Battery level indicator rebuild

Thread Starter


Joined Sep 30, 2020
Ok I have a 24v go kart that a lot of the circuits have been hacked out. I have rebuilt most of them, and the last remaining one is the battery level indicator.

All that remains is 3 LED's 1 red, 1 yellow, 1 green on a pcb wired in parallel, this I would like to keep as it fits into the dash. The go kart is 24V from 2 led acid batteries. The red LED needs to come on at about 21/22v the green at 24V and the yellow somewhere in the middle. I am looking for help with a basic simple circuit.



Joined Jan 30, 2016
The link below is for 12V battery, but with some variation could be made to work for 24V. Would this do the job for you?
Good find, but sadly not going to work without additional mods for the TS as his 3 LED are all common anode....

Assuming a -ve ground system, here's a modded version with values for 24v though I'm not sure I'd do it this way, zener diodes at higher voltages can be soft, and if you want to increase the current to improve that then the wattages are getting higher... I'd prefer something based on comparators and voltage dividers... (diagram 2)... though its more parts...




Joined Sep 24, 2015
Good find, but sadly not going to work without additional mods for the TS as his 3 LED are all common anode....
Unsolder the three LED's and reverse them to common cathode.

If the TS doesn't mind three LED's being lit at the same time:
When fully charged, all three LED's will be lit.
When the voltage drops to 26.92 the green LED will go out (24ZV + 2.92Vf)
When the voltage drops to 24.01 the yellow LED will go out (22ZV + 2.01Vf)
When the voltage drops to 21.95 the red LED will go out (20ZV + 1.95Vf)

When the red LED goes out it's time to recharge. Would not recommend driving with no LED's lit. You won't know the state of the battery, and you can harm it if you pull the voltage too low.

[edit] The forward voltages of the above LED's are the values for the LED's in my possession. The numbers will have to be modified for whatever the Vf of your LED's are. They look old so they're not going to be the same as my super bright LED's.
Last edited:


Joined Jul 11, 2016
the battery SOC depends on

  • it's age / condition
  • (at the close time proximity) -- the previously (at that cycle) applied discharging rate "history"
  • it's temperature

the "apparent SOC" also has to do with

  • the condition of the terminal/cable contacts
  • the cross section of the terminal cables
  • relative humidity
  • the cleanness of the battery / cabling surfaces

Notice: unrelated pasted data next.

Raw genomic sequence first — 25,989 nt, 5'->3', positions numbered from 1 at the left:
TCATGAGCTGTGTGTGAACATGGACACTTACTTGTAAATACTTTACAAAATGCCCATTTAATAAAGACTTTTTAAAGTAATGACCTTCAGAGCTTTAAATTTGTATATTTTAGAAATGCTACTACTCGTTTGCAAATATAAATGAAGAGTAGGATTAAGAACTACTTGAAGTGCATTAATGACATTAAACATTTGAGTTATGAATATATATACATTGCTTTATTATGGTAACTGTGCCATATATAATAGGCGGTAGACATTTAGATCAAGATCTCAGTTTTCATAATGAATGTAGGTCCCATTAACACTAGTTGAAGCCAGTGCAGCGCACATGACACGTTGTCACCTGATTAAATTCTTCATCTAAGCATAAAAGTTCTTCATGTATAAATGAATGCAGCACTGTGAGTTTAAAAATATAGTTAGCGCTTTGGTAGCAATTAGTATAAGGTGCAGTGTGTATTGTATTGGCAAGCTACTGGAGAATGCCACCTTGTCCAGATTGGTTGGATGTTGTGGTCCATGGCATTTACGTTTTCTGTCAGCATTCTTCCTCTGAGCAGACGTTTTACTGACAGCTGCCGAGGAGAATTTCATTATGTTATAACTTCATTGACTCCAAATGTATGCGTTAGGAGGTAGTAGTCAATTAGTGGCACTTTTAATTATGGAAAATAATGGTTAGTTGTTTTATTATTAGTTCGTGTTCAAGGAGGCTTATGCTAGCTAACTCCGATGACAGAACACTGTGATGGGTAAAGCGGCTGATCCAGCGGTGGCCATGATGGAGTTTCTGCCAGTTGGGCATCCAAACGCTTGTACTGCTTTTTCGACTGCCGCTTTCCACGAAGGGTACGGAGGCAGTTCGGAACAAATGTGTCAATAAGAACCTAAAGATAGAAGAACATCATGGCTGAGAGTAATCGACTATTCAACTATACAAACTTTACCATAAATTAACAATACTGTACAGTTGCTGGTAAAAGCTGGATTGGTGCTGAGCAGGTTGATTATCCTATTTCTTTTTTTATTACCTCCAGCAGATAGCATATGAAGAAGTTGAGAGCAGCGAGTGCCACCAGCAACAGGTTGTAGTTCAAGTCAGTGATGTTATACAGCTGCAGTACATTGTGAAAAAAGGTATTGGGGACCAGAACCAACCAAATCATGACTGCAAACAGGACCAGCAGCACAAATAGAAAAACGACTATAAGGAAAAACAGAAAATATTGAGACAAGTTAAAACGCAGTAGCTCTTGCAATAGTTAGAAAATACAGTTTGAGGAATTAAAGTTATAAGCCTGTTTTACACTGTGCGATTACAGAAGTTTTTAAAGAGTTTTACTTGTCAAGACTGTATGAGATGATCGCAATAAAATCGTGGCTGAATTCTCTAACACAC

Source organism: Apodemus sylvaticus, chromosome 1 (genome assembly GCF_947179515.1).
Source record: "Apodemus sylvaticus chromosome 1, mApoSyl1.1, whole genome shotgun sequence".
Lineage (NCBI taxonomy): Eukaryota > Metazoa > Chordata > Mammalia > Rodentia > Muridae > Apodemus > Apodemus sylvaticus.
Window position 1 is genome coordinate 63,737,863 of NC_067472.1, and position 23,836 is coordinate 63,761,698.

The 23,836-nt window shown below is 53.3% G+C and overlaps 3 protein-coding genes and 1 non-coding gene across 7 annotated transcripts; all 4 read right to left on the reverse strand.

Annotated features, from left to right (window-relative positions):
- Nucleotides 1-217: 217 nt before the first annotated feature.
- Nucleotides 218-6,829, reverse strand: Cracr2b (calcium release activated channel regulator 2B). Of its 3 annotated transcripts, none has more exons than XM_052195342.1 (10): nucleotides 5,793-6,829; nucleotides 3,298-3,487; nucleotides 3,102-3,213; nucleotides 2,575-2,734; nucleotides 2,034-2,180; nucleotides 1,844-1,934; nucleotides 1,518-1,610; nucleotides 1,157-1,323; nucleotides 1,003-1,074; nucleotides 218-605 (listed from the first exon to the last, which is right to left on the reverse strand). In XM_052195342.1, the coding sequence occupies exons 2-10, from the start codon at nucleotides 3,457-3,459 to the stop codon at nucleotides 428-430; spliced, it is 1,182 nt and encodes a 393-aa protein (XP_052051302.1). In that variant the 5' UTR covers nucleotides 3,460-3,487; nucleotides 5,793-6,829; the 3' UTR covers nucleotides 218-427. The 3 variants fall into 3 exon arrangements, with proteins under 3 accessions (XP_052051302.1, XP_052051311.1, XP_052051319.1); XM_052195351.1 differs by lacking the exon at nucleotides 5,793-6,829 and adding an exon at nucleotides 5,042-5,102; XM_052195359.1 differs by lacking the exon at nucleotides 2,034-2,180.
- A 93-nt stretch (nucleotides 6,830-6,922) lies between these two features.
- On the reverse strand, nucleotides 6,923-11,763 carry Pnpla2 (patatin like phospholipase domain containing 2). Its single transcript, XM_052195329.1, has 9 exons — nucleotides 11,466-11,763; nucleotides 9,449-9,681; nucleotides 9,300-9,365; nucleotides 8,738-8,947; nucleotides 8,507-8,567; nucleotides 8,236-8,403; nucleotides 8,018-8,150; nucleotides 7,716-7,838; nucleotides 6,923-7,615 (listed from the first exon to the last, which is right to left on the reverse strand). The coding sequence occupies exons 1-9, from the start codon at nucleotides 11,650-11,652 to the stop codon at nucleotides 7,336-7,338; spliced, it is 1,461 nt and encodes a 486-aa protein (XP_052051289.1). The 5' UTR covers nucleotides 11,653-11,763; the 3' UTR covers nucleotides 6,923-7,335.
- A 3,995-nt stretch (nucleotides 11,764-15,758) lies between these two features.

you likely would want to do the design on an MCU bases or buy one readily avail for your specific battery model (capable of testing and remembering the usage data)

otherwise it serves much no purpose


Joined Sep 24, 2015
@ci139 I think he just wants three lights. The TS hasn't said anything about charging; just rebuilding and reusing the three LED indicators that are OEM (Original Equipment Manufacturer). Beyond that I don't know exactly what the usage of the go-cart is going to be - whether for racing or for general fun.

My friend and I built a gas powered go-cart back when we were teens. 4 HP motor with belt drive. The clutch pedal was a deadman style clutch: had to hold it down to make it go. Gas and brake pedal were on the right and the clutch was on the left side. Revv it up and press on the clutch pedal and away you go.

With an electric cart it's going to be a lot different. We don't know if there's going to be dynamic braking. For that matter we don't know what motor the TS is going to use. At best - to answer the TS question about how to utilize the three LED's, I think the simplest approach is the best approach. Turn the cart on and the three LED's light up telling you the voltage in the battery. As the voltage drops the LED's extinguish as their respective thresholds are reached. The rider will know there's still power but will also know it's probably time to put it back on the charger.

Speaking of chargers, the TS may just have a smart charger for car batteries. Again, I'm assuming he's using AGM batteries. Marine batteries might be better, but they're far more expensive.

Thread Starter


Joined Sep 30, 2020
First of all thank you for your feedback, lot's of good ideas. There is a control module for the motor which shuts down at 20.5v to protect the motor, it also shuts off the motor during braking. There is no charge management system, the charger instructions are charge for maximum of 5 hours.


Joined Jun 4, 2014
In the datasheet there is a high voltage version, cunningly using the LM3914 reference to regulate the supply voltage.
But I think the TL431 version makes more sense.